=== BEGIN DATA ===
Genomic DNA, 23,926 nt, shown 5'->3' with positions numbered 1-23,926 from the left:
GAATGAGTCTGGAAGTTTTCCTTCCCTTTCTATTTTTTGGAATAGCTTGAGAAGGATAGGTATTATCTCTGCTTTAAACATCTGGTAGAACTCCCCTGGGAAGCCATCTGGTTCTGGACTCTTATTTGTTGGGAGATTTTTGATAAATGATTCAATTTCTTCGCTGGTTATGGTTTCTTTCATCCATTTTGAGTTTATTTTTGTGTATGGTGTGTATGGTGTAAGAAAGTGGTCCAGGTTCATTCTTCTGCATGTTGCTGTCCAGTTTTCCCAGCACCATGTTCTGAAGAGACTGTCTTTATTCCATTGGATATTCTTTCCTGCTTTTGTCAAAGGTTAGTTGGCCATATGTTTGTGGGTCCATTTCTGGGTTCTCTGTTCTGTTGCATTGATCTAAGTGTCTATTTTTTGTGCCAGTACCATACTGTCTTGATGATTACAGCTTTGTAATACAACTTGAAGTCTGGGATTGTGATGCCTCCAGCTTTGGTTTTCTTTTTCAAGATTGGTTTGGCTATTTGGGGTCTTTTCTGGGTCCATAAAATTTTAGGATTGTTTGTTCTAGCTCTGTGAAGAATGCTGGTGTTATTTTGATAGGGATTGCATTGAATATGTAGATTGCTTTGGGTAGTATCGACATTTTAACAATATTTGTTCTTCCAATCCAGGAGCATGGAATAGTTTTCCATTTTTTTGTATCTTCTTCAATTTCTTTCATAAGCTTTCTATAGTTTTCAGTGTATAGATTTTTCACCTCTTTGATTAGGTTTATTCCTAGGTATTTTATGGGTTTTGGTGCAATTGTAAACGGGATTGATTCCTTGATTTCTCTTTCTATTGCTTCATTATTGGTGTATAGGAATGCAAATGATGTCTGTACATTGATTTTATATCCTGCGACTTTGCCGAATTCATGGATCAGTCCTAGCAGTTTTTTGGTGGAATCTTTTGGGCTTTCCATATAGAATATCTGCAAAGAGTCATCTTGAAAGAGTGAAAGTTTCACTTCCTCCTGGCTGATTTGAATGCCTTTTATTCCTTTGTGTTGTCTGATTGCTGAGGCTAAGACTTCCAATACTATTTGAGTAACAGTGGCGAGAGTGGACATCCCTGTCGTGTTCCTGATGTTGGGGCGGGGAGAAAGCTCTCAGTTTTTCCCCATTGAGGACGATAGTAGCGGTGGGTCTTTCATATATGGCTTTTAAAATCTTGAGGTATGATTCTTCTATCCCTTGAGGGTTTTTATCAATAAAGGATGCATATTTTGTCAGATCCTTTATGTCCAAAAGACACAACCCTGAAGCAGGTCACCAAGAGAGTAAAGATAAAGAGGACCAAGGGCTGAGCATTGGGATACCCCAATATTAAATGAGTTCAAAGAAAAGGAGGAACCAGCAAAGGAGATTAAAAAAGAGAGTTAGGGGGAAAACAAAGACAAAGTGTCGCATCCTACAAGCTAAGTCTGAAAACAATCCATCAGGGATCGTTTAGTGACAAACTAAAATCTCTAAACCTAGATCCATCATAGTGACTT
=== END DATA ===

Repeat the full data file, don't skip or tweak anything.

Genomic DNA, 23,926 nt, shown 5'->3' with positions numbered 1-23,926 from the left:
GAATGAGTCTGGAAGTTTTCCTTCCCTTTCTATTTTTTGGAATAGCTTGAGAAGGATAGGTATTATCTCTGCTTTAAACATCTGGTAGAACTCCCCTGGGAAGCCATCTGGTTCTGGACTCTTATTTGTTGGGAGATTTTTGATAAATGATTCAATTTCTTCGCTGGTTATGGTTTCTTTCATCCATTTTGAGTTTATTTTTGTGTATGGTGTGTATGGTGTAAGAAAGTGGTCCAGGTTCATTCTTCTGCATGTTGCTGTCCAGTTTTCCCAGCACCATGTTCTGAAGAGACTGTCTTTATTCCATTGGATATTCTTTCCTGCTTTTGTCAAAGGTTAGTTGGCCATATGTTTGTGGGTCCATTTCTGGGTTCTCTGTTCTGTTGCATTGATCTAAGTGTCTATTTTTTGTGCCAGTACCATACTGTCTTGATGATTACAGCTTTGTAATACAACTTGAAGTCTGGGATTGTGATGCCTCCAGCTTTGGTTTTCTTTTTCAAGATTGGTTTGGCTATTTGGGGTCTTTTCTGGGTCCATAAAATTTTAGGATTGTTTGTTCTAGCTCTGTGAAGAATGCTGGTGTTATTTTGATAGGGATTGCATTGAATATGTAGATTGCTTTGGGTAGTATCGACATTTTAACAATATTTGTTCTTCCAATCCAGGAGCATGGAATAGTTTTCCATTTTTTTGTATCTTCTTCAATTTCTTTCATAAGCTTTCTATAGTTTTCAGTGTATAGATTTTTCACCTCTTTGATTAGGTTTATTCCTAGGTATTTTATGGGTTTTGGTGCAATTGTAAACGGGATTGATTCCTTGATTTCTCTTTCTATTGCTTCATTATTGGTGTATAGGAATGCAAATGATGTCTGTACATTGATTTTATATCCTGCGACTTTGCCGAATTCATGGATCAGTCCTAGCAGTTTTTTGGTGGAATCTTTTGGGCTTTCCATATAGAATATCTGCAAAGAGTCATCTTGAAAGAGTGAAAGTTTCACTTCCTCCTGGCTGATTTGAATGCCTTTTATTCCTTTGTGTTGTCTGATTGCTGAGGCTAAGACTTCCAATACTATTTGAGTAACAGTGGCGAGAGTGGACATCCCTGTCGTGTTCCTGATGTTGGGGCGGGGAGAAAGCTCTCAGTTTTTCCCCATTGAGGACGATAGTAGCGGTGGGTCTTTCATATATGGCTTTTAAAATCTTGAGGTATGATTCTTCTATCCCTTGAGGGTTTTTATCAATAAAGGATGCATATTTTGTCAGATCCTTTATGTCCAAAAGACACAACCCTGAAGCAGGTCACCAAGAGAGTAAAGATAAAGAGGACCAAGGGCTGAGCATTGGGATACCCCAATATTAAATGAGTTCAAAGAAAAGGAGGAACCAGCAAAGGAGATTAAAAAAGAGAGTTAGGGGGAAAACAAAGACAAAGTGTCGCATCCTACAAGCTAAGTCTGAAAACAATCCATCAGGGATCGTTTAGTGACAAACTAAAATCTCTAAACCTAGATCCATCATAGTGACTT